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Rongali Bihu: Heralding spring

Photo by Kangkan Hazarika
From time immemorial, Assam has had various kinds of folk songs and dances sung and played at different seasons of the year by the common folk of the countryside when festivals are held to make merriment of various kinds. Among the festivals, the new year festival is celebrated with great pomp and grandeur in the spring season when the sky is overwhelmed with the utterances of the coming of the "Bordoichila".

All classes of people, irrespective of caste, creed and religion take part in the new year spring festival. This festival in Assam is known as Rongali Bihu or Bohag Bihu. The most significant part of the spring festival is the songs and dances which are sung and played expressing delight and also the love for life, society and friendship. Young girls from the countryside sing and dance to welcome Bihu. Nature begins to bloom with new colours and a new urge for recreation. This is expressed through various rites and festivals, song and dances and merry making.

Among the seasonal festivals of Assam, the Bihus have a wider popularity. There are three Bihu festivals in Assam which mark the agricultural season. The first is celebrated at the beginning of cultivation. The second is at the time when the seeds sown begins to appear as seedling, and the third is at the time of harvesting. The Rongali Bihu or Bohaag Bihu or the spring festival is celebrated at the beginning of the period when seeds are sown in the field. Bhogali or Magh Bihu is observed at the period of harvesting of crops. Further, there is the Kati Bihu or Kongali Bihu when agricultural fields are blooming with new crops - greenish in colour at first and gradually turning into yellowish colour and the time for harvesting approaching. In Bohag there is the completion of the sowing of seeds and there is the hope of getting good returns. The returns depend on the fertility of the earth and good weather. In order to propitiate nature, men and women, young boys and girls begins to worship nature in many ways.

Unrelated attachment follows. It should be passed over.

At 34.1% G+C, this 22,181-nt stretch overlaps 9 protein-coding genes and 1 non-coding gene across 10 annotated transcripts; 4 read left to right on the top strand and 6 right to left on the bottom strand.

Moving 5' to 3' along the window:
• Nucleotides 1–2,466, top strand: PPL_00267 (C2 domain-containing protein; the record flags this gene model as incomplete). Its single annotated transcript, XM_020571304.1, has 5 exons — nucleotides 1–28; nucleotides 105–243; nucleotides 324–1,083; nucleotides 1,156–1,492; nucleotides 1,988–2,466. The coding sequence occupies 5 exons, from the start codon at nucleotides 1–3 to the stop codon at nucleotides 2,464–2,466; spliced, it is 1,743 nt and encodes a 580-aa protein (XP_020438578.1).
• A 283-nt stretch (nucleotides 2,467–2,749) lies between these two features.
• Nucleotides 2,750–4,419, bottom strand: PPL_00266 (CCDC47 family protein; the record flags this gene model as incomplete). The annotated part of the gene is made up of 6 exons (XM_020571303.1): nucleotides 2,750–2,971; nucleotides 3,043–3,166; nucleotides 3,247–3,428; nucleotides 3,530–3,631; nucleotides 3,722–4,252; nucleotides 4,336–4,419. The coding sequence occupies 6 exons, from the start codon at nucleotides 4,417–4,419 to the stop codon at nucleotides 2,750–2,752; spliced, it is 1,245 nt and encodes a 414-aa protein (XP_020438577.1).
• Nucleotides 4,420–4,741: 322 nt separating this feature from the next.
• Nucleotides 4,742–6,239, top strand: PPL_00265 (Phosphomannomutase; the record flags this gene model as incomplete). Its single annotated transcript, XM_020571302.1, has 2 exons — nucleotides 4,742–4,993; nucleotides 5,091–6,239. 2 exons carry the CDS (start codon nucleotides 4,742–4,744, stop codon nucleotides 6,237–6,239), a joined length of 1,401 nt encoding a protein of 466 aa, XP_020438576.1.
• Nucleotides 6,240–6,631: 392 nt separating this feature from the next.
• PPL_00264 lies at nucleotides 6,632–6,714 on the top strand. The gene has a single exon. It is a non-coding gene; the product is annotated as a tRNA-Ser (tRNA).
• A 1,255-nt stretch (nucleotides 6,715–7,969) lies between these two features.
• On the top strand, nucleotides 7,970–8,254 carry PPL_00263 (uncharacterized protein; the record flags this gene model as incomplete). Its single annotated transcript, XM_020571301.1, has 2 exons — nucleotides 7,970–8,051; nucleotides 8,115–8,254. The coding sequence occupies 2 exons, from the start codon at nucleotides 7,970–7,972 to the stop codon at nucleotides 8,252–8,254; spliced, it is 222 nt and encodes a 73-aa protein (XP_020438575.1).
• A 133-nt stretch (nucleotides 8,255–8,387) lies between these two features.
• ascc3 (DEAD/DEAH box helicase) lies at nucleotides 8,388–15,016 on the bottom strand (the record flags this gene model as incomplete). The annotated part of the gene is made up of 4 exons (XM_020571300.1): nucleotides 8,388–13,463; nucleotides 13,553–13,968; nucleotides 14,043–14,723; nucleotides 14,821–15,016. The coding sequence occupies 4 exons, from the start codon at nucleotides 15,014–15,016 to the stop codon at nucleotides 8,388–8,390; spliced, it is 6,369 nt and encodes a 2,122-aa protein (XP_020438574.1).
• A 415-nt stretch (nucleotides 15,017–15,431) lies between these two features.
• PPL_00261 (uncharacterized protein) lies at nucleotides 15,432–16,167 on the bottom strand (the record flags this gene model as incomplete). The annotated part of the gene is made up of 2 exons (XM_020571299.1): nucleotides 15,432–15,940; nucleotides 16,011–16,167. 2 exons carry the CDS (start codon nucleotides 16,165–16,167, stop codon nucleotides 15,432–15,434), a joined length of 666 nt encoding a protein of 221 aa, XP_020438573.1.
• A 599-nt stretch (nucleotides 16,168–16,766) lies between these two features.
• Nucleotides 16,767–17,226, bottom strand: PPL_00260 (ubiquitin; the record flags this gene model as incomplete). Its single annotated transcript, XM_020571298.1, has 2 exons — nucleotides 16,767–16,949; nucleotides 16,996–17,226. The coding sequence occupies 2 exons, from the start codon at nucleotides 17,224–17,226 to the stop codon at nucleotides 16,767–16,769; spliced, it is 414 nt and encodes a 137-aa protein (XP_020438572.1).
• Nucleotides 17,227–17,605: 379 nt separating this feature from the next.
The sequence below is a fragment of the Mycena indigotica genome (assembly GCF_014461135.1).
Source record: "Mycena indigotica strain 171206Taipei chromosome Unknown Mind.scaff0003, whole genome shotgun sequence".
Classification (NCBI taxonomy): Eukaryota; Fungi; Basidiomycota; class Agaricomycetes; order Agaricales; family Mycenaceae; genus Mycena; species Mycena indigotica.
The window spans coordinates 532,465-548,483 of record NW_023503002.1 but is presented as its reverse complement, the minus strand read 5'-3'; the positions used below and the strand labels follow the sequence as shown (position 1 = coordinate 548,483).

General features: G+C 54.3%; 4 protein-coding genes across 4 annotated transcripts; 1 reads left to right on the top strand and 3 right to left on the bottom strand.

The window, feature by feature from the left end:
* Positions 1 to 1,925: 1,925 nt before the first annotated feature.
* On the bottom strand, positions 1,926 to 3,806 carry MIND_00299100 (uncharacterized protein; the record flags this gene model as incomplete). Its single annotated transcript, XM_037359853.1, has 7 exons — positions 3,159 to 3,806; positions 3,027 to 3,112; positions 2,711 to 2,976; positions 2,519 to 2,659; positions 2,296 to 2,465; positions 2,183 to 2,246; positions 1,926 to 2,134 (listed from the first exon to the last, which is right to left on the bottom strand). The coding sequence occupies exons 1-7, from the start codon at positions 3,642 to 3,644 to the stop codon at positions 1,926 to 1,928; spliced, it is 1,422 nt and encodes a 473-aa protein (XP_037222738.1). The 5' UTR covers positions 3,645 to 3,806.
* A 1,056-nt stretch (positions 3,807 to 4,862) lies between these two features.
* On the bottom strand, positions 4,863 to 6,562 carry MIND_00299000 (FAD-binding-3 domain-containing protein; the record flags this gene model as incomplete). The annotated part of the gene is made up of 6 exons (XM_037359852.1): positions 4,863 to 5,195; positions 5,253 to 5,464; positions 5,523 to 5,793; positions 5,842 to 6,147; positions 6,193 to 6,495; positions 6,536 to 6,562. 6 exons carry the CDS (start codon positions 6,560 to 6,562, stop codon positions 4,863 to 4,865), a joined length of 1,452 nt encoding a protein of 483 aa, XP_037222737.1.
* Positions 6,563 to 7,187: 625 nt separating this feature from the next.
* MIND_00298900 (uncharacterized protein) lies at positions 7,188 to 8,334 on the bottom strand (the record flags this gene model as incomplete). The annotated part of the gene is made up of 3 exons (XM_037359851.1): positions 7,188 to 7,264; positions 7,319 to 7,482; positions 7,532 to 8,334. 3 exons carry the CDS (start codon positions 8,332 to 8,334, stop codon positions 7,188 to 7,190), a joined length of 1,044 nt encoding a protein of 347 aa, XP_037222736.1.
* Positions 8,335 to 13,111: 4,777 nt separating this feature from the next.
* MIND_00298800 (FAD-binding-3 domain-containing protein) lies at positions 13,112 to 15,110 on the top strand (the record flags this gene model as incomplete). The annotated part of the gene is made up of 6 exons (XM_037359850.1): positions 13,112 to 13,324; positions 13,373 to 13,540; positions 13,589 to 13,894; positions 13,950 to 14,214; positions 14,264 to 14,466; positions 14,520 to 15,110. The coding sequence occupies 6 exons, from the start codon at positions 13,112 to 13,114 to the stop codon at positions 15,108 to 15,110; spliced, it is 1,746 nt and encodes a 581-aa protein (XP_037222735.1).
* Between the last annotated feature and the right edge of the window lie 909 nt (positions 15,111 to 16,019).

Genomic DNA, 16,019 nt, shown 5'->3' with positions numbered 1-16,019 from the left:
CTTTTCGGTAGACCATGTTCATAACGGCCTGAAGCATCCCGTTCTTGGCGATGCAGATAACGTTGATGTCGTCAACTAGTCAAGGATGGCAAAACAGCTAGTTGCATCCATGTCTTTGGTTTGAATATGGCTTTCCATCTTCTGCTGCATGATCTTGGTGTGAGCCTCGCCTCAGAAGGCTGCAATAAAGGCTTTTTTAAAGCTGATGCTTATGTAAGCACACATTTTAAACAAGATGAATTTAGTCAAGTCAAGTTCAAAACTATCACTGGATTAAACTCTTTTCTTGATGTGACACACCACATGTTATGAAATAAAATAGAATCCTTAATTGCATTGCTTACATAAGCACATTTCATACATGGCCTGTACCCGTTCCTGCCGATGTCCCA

Photo by Vikramjit Kakati
Of the three Bihus, the Bohag Bihu is the most important ceremony. It is celebrated when the Assamese new year enters on the Chaitra Samkranti day. In such a time spring touches the naked earth - everywhere there appears new life. During Rongali Bihu, nature is enlivened with a new spirit. It takes on a new life, with new colours in the sky, and in the forests and hills. Minds of men are vibrant with joy and they come out to make merriment through dances and songs. The girls come out with traditional dresses signifying their ripeness of youth. The red Riha is the symbol of ripeness. During this period nature is gay with new urge for creation. Nature also welcomes the song birds like the cuckoos who "pour out their music". The sky is bright and blue and occasionally "rolling drum of the thunder cloud is heard". The young boys wearing typical Bihu dress with Gamocha in the head come out with drums and different kinds of flutes.

Bihu songs are typical folk-songs. The songs have deep meaning appealing to the mind. The songs are sung in the fields, by the river side and under the banyan tree. In the Bihu songs, there is the depiction of love - sweet love of man to man, love towards nature - river, forest, hills and birds.

Bohag Bihu or Rongali Bihu festival continues for seven days. The Samkranti day of Chaitra (generally April 14) is the Goru Bihu (Cow Bihu). Other Bihus are Manuh Bihu, Hat Bihu, Senehi Bihu, Maiki Bihu, Rongali Bihu and Sera Bihu. The first day of the Bihu is the Garu Bihu which is celebrated to pay respect to the cows, which are used in agriculture.

The remaining days of the Bihu are celebrated in merry making and participating in other social activities. The elders offer blessings to the younger ones. The young boys and girls pay respect to the elders offering them traditional Gamochas.

The spring festival or Rongali Bihu has come a long way since its inception when people had to depend solely on nature. Gradually changes have taken place in the celebration of the Bihu and at present it has occupied a place of social coherence, brotherhood, fellow feeling, etc. Rongali Bihu is now the most important festival, which has been accepted by all classes of people as the meeting ground of unity in diversity. Rongali Bihu has been able to bring about a new philosophy of life — to live together, to sing together and to be one.

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